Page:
Chances are, there’s something you don’t like about your body (if not, that’s awesome!). A scar you find unsightly, a body part that hangs on to excess weight, a large forehead (or fivehead as I so lovingly call mine). Most of us can name a thing or two that we could do without; that’s human nature. But when those passing thoughts become constant sources of worry is when the problems begin. It’s at that point we start to worry about Body Dysmorphia.
What is Body Dysmorphia?
Body Dysmorphia, or more accurately Body Dysmorphic Disorder (BDD), is an anxiety disorder in which one constantly obsesses about their real or perceived flaws. They become shrouded in negative self-talk and can focus on little else. This disorder can cause the afflicted parties to sink into a depression, limit their social engagement due to discomfort with their appearance, and go to extreme measures to correct the perceived flaw while never finding satisfaction.
Someone without BDD may decide to wear a t-shirt over their swimsuit at the pool because they are uncomfortable with their body in a bathing suit, or push through their discomfort and wear the swimsuit anyway. Someone in the throes of Body Dysmorphia might decide not to go to the pool because their discomfort is so severe.
Who is Affected by Body Dysmorphia?
When we think of self-esteem and body image issues, our society tends to attribute these concerns to women. However, Body Dysmorphia has been proven to affect men and women equally. While the parts of the body men and women become preoccupied with may vary, it’s evident that Body Dysmorphia is a human condition. The stats show that about 1% of Americans have a diagnosed case of BDD. However, because Body Dysmorphia is so under-recognized, it’s hard to say what the true numbers are. 43% of men in America are dissatisfied with their overall appearance. How many of these gentlemen have true Body Dysmorphia is uncertain.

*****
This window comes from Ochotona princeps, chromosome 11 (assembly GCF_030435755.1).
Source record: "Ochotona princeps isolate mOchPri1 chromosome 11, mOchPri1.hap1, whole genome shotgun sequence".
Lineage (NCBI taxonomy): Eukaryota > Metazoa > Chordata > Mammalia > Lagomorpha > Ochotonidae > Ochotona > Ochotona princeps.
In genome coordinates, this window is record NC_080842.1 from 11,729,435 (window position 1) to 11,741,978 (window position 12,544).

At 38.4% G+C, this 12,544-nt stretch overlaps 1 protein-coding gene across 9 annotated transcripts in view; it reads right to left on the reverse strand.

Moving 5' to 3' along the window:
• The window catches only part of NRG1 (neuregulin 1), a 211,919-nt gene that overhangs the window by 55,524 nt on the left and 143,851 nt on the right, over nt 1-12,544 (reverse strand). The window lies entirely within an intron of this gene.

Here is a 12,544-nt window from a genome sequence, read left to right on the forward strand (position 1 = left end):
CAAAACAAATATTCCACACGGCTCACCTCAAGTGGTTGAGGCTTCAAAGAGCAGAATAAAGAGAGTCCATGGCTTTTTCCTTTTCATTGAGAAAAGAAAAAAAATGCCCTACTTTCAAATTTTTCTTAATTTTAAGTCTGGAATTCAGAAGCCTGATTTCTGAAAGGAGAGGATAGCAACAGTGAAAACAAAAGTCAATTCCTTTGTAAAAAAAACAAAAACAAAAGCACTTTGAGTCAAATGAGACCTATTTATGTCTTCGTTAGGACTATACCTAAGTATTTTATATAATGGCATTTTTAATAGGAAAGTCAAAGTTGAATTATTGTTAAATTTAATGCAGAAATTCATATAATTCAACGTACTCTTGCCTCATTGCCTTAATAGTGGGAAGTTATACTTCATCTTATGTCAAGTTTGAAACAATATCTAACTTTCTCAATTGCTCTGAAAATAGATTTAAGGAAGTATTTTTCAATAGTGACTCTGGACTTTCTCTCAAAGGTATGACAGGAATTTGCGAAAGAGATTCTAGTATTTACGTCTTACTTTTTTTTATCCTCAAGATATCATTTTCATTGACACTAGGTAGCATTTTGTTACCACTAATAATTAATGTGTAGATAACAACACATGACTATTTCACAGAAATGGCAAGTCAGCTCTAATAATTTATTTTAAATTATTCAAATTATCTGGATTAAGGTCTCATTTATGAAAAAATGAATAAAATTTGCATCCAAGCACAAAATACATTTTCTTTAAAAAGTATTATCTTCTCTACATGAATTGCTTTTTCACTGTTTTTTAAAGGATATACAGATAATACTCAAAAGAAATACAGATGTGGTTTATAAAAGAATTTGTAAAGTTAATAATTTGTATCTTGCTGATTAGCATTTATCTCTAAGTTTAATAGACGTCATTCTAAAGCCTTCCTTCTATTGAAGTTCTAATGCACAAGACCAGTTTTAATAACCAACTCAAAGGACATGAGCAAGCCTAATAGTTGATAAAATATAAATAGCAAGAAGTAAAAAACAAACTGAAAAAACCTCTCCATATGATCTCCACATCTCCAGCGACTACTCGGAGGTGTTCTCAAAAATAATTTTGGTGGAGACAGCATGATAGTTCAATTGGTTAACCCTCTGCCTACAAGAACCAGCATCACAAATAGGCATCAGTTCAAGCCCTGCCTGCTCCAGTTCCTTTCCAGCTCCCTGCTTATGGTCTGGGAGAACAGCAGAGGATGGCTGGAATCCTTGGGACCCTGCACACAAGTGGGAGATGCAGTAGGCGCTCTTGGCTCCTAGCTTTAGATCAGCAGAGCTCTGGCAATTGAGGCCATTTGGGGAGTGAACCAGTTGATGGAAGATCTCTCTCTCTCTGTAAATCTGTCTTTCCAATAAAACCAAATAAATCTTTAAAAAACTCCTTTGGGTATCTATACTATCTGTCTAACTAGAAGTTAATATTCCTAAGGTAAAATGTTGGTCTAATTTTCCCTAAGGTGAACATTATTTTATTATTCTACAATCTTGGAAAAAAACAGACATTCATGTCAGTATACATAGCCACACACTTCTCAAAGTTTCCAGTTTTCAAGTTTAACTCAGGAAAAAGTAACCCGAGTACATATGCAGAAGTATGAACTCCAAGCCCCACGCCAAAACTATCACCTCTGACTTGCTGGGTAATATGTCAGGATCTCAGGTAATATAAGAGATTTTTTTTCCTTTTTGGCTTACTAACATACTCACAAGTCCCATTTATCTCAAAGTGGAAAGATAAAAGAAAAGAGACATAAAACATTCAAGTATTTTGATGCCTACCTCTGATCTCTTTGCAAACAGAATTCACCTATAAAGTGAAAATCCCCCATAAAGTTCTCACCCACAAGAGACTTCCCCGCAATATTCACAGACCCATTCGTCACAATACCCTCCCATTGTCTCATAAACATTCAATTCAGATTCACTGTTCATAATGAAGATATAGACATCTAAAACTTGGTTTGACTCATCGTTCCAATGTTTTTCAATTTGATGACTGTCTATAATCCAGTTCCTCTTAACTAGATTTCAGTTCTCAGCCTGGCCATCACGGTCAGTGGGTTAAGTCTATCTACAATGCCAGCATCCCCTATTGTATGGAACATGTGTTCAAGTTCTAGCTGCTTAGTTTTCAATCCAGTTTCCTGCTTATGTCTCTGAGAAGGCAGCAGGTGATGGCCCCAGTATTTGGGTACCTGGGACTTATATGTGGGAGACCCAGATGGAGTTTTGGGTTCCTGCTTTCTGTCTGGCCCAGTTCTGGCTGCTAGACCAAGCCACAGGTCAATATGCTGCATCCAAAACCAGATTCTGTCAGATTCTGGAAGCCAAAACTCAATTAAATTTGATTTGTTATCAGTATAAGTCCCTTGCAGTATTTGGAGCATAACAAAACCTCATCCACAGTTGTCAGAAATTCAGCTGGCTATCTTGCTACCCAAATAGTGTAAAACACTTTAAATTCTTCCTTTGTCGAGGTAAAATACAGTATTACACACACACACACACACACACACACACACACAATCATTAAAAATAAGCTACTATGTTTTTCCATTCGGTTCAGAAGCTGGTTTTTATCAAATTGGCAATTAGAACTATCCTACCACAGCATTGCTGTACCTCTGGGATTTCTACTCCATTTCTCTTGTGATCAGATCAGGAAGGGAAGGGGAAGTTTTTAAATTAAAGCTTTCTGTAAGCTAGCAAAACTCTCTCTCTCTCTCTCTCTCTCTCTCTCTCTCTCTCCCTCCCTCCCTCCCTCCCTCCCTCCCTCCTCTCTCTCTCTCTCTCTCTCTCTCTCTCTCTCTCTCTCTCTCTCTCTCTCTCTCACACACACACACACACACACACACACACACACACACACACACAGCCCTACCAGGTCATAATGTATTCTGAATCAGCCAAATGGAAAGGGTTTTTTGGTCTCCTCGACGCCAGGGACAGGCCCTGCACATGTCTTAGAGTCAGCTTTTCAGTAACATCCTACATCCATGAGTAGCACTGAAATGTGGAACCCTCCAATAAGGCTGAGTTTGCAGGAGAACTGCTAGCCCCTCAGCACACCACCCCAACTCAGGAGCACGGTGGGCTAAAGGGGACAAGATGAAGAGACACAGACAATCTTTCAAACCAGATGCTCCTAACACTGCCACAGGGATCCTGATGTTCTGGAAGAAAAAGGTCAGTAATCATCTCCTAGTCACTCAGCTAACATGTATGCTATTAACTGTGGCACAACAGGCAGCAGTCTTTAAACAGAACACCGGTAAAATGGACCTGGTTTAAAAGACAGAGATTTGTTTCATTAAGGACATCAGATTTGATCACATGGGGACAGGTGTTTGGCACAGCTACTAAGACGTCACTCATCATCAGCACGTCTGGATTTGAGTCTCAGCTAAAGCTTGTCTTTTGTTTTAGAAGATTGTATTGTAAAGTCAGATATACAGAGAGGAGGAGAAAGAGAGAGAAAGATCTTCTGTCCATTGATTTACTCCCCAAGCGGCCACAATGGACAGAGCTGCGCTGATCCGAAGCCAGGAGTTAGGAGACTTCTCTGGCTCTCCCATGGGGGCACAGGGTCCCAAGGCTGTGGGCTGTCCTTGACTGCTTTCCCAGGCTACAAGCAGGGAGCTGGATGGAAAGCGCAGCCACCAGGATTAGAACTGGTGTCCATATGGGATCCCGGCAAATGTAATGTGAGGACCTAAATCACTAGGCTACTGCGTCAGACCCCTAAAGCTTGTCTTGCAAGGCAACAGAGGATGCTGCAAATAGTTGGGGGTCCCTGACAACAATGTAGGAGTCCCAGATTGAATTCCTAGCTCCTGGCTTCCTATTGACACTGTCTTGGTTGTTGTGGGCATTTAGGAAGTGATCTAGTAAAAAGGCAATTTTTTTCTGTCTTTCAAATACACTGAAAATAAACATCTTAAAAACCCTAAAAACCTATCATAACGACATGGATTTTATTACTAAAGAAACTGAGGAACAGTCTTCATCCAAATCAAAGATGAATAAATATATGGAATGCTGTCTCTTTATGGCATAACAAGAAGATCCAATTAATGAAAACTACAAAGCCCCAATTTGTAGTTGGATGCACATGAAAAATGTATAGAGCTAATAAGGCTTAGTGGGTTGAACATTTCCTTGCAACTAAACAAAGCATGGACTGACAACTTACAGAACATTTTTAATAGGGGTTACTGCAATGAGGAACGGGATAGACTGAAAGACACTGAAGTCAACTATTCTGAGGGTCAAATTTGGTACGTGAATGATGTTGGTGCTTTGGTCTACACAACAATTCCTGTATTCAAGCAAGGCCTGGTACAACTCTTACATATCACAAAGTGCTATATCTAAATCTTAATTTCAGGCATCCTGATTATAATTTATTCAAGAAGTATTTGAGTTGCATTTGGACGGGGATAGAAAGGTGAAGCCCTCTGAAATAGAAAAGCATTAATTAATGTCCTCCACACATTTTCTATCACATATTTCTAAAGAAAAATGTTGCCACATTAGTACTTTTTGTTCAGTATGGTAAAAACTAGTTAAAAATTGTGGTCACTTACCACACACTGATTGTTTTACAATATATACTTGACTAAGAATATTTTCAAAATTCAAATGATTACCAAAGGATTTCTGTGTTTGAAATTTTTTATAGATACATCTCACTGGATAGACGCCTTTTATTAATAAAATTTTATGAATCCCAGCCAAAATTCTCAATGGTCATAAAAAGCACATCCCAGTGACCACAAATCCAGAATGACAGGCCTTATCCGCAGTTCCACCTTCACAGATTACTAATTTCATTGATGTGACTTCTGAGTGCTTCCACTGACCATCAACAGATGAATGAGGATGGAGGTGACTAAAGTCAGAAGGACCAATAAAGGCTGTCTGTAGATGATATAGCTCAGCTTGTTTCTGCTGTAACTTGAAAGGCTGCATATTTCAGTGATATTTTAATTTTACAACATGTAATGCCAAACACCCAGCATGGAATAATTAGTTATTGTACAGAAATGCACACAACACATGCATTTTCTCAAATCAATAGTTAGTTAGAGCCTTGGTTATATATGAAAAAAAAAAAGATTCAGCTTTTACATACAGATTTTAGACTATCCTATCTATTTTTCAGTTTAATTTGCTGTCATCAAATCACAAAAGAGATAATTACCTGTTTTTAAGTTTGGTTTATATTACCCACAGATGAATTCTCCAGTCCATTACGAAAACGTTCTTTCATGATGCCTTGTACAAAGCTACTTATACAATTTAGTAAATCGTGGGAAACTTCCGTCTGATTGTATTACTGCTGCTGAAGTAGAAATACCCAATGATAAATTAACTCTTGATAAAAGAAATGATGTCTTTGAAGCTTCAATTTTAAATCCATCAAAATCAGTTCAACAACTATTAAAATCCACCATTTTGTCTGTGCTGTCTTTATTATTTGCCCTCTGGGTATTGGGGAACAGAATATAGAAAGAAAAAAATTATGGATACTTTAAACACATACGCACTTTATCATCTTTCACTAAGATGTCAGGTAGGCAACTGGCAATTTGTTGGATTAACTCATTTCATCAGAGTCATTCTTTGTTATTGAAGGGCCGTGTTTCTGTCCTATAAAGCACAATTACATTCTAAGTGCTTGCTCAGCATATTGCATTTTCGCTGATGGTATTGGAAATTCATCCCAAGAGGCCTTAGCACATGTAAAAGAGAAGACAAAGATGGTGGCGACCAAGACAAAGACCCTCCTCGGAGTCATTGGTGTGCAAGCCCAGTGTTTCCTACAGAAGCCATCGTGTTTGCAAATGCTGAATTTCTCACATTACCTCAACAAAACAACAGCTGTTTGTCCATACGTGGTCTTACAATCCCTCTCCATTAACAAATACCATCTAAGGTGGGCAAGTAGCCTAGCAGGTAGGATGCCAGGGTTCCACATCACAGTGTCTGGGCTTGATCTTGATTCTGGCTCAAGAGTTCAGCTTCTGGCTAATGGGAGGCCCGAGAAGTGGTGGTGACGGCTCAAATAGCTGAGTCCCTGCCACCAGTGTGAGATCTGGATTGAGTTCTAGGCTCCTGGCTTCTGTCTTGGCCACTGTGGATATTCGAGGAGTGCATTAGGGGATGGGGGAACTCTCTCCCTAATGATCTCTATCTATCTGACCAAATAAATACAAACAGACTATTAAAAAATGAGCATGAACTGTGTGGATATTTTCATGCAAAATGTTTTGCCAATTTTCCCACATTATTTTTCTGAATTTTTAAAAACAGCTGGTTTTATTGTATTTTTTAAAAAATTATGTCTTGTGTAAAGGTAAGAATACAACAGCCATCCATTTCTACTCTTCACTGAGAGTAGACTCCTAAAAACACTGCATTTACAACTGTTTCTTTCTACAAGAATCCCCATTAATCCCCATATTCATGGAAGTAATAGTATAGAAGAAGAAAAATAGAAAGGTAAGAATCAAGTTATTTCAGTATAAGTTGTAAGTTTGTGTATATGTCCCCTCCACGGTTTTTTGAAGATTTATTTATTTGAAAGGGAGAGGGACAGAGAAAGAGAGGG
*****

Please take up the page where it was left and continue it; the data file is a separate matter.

Body Dysmorphia in Children
Body Dysmorphic Disorder has been discovered in adults as old as eighty, and children as young as three. The symptoms of BDD tend to show before a child turns 18. This indicates a long history of this disorder in adults who find themselves affected. Children with BDD are at risk for social anxiety and depression. Signs of BDD in children include:
- Excessive grooming and cosmetics
- Refusal to appear in photos or look in a mirror
- Obsession over a perceived flaw
- Constantly comparing themselves to others.
Body Dysmorphia in Fitness
Fitness and nutrition have a positive effect on anxiety and depression levels. However, anyone can experience body dysmorphia, even the fastest and fittest of athletes. Studies have shown a flux of BDD type behaviors in weightlifters and physique competitors. In many cases, it’s the Body Dysmorphia that drives the individual to start their training journey. While many individuals begin training and eating well and feel the positive effects of the endorphins offered, those with BDD are never satisfied with their results. This, in combination with perceived happiness and success on social media platforms, is a dangerous mix for newcomers in the fitness industry.
How Can I Prevent or Overcome BDD?
There’s no way to prevent BDD. However, if you find yourself (or someone you care about) suffering from this disorder, consider cognitive behavioral therapy. Being vocal and spreading awareness about BDD will help people with this disorder understand that they are not alone. If you are entering a physique competition or another competitive fitness event that requires restriction and drastic weight changes, I highly recommend investing in a nutrition coach experienced in this field. This isn’t my area of expertise, but I’d be more than happy to point you in the right direction!
As always, I’d love to hear from you. Comment below with questions or stories about BDD.